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Even Dads Can Struggle with Postpartum Depression

Posted by Philip Saikin, M.D. on Apr 10, 2019 8:08:00 AM

You’ve likely heard of postpartum depression (PPD) in women. Different from the “baby blues,” PPD is a severe, ongoing depression. But do you know that men can also experience a type of postpartum depression called paternal postnatal depression or PPND? It’s more common than you might think. 

According to the Journal of the American Medical Association, 10 percent of new dads show signs of depression from their partner’s first trimester of pregnancy through the six months after their child is born. That statistic jumps to 26 percent of men within three to six months after the birth of their child. 

Possible Causes

While a mother’s PPD is most likely triggered by hormonal fluctuations, it’s not completely known why men experience PPND. However, there is some evidence that a man’s hormones also fluctuate during their partner’s pregnancy and after birth. 

Testosterone levels may drop, and estrogen, prolactin, and cortisol levels may increase. Some men even experience nausea and weight gain, which helps substantiate the age-old claim of “sympathy pains.” 

But it’s possible that hormones are not to blame. Lack of sleep from having a new baby can also be the culprit, along with other issues he may be dealing with, like relationship issues with his partner, financial problems, added stress of more responsibility, or a sick baby. Men who have lost a loved one prior to their child being born also seem to be at greater risk of experiencing PPND.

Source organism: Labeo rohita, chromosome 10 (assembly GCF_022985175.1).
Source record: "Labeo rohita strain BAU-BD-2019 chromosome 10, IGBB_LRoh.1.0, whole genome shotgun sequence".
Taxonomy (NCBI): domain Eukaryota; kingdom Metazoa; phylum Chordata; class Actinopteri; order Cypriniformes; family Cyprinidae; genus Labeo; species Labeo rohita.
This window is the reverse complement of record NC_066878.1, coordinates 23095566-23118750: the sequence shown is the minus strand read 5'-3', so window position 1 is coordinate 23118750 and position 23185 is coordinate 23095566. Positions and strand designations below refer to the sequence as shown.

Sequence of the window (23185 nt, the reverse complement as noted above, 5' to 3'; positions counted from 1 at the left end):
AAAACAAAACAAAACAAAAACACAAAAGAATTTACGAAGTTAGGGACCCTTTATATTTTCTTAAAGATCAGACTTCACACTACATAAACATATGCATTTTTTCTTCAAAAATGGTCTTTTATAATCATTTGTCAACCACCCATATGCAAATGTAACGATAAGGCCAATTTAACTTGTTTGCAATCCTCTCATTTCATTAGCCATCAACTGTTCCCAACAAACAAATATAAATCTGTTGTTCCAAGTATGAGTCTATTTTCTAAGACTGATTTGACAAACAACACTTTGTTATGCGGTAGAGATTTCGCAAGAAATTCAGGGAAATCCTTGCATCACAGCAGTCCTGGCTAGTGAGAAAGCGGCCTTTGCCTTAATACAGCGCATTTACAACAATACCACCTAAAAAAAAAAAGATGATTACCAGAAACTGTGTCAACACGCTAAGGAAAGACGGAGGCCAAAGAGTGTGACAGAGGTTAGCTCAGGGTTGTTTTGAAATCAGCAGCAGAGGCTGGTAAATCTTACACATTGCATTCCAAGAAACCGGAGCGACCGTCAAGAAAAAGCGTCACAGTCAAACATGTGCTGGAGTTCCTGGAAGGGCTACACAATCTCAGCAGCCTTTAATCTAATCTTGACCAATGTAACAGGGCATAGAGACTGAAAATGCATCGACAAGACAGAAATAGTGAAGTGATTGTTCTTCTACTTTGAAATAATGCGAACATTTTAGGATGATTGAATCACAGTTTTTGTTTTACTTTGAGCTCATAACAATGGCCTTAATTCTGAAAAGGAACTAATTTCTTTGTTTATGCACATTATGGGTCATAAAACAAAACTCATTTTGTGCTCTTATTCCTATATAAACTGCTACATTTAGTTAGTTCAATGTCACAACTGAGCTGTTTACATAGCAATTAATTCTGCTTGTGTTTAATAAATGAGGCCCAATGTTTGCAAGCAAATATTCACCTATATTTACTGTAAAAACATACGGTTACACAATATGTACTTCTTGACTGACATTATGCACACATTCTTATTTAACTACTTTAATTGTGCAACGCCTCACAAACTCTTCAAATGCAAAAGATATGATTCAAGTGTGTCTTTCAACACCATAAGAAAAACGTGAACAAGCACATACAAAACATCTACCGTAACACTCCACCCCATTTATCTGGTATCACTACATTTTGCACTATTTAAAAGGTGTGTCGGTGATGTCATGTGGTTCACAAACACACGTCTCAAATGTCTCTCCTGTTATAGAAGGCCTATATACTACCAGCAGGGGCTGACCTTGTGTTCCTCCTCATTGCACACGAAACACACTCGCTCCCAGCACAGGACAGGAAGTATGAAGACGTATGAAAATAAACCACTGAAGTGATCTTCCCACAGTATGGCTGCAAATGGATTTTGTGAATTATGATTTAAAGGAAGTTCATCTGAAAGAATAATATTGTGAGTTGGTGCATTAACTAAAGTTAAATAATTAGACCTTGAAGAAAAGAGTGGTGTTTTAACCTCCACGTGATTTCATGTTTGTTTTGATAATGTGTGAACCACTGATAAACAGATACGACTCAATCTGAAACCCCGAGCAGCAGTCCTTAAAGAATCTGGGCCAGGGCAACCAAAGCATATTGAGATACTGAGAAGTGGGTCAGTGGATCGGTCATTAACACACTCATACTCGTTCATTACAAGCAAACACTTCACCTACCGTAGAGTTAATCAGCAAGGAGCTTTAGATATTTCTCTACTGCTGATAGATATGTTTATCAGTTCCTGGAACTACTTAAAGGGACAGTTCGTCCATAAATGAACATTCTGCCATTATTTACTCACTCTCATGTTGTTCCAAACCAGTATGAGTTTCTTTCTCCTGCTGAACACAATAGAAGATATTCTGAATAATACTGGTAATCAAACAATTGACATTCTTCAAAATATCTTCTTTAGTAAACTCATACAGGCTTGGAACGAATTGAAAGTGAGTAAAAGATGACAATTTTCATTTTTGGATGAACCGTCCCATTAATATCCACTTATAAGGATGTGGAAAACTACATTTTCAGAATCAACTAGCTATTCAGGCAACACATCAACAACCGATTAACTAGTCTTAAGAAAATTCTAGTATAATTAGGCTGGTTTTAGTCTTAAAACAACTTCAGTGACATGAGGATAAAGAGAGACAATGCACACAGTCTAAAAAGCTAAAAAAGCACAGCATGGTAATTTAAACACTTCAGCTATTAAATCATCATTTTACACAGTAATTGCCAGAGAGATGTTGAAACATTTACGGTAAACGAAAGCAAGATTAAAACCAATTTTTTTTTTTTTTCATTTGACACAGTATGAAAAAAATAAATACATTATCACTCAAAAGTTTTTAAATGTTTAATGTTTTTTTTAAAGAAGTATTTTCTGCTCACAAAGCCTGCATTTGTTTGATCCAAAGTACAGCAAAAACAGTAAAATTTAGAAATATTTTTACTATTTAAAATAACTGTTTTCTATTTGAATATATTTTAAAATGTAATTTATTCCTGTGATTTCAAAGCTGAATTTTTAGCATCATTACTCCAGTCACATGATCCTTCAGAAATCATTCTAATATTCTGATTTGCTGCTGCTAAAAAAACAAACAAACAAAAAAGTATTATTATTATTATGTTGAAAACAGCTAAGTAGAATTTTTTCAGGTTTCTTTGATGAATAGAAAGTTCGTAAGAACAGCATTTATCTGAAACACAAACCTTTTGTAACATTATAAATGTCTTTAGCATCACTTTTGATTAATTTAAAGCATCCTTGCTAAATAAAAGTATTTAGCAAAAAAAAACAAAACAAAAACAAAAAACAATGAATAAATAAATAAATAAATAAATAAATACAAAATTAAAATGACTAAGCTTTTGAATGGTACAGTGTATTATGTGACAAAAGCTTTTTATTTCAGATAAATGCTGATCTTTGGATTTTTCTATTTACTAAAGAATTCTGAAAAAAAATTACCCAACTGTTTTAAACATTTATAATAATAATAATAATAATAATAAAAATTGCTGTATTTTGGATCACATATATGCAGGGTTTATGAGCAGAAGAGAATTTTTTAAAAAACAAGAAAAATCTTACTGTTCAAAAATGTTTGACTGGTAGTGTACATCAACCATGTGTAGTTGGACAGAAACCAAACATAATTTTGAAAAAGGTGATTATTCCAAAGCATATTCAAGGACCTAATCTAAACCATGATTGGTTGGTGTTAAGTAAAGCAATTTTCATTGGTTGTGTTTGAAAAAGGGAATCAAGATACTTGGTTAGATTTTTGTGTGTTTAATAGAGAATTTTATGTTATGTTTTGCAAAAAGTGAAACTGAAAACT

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The Telltale Signs

Symptoms of PPND in men can include:

  • Sadness
  • Irritability
  • Agitation
  • Panic attacks
  • Shortness of breath
  • Heart palpitations
  • Feelings of worthlessness
  • Decreased libido
  • Engaging in risky behaviors
  • Significant weight gain or loss
  • Distancing himself from mother and/or baby
  • Decreased concentration or motivation 

While the cause of paternal postnatal depression in men is not entirely understood, it is evident that PPND is a very real issue. If your partner or a loved one who has recently become a father is experiencing symptoms of PPND, you should encourage them to seek help. Our compassionate, expert staff at Kelsey-Seybold Clinic in Houston can recommend lifestyle changes or medications, and can assist in finding additional help, if needed. 

Saikin_PhilipDr. Philip Saikin is an Internal Medicine physician at Kelsey-Seybold’s Pearland Clinic. His goal is to provide care that will help patients and their families live longer by preventing illness. He welcomes new patients and accepts most health insurance plans.

 

 

Topics: male postpartum depression, postpartum depression in men, dads can have postpartum depression, do men have postpartum depression

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